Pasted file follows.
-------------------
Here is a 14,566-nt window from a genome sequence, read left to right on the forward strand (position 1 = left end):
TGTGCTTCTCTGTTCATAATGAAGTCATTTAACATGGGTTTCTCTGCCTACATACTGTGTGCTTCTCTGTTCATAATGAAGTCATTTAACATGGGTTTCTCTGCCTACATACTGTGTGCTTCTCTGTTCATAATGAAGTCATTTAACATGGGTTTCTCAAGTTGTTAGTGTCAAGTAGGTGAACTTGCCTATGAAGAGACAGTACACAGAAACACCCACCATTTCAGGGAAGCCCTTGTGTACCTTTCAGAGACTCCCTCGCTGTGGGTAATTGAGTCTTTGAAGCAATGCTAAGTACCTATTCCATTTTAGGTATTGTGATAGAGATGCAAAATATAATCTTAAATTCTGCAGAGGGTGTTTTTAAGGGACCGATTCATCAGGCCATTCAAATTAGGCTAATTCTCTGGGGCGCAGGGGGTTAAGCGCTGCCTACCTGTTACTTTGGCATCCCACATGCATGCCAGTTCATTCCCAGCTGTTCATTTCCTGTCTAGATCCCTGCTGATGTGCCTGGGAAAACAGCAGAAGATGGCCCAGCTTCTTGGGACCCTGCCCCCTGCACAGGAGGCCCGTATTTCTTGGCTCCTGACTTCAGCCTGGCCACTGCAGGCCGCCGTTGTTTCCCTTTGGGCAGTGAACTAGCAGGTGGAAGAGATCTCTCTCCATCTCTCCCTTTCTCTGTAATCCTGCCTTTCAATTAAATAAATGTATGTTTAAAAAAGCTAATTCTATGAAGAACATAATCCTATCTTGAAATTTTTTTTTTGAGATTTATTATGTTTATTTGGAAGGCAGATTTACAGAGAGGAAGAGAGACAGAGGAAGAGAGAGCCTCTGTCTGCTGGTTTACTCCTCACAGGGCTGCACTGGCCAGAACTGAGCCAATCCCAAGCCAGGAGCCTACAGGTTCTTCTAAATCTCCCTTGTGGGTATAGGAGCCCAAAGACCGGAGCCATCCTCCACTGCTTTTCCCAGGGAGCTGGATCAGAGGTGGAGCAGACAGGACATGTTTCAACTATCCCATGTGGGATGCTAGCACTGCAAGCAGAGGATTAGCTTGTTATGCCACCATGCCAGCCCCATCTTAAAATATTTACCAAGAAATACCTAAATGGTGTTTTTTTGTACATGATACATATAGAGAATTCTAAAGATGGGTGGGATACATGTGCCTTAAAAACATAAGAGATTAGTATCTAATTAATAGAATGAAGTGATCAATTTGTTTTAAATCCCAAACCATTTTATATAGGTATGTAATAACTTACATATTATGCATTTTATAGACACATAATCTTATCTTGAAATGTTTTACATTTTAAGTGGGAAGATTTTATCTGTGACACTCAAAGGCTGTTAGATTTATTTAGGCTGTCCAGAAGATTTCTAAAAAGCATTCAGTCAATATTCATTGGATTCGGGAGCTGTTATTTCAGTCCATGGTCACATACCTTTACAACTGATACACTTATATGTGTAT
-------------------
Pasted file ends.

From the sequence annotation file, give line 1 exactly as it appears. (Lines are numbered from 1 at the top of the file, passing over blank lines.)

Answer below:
Here is a 14,566-nt window from a genome sequence, read left to right on the forward strand (position 1 = left end):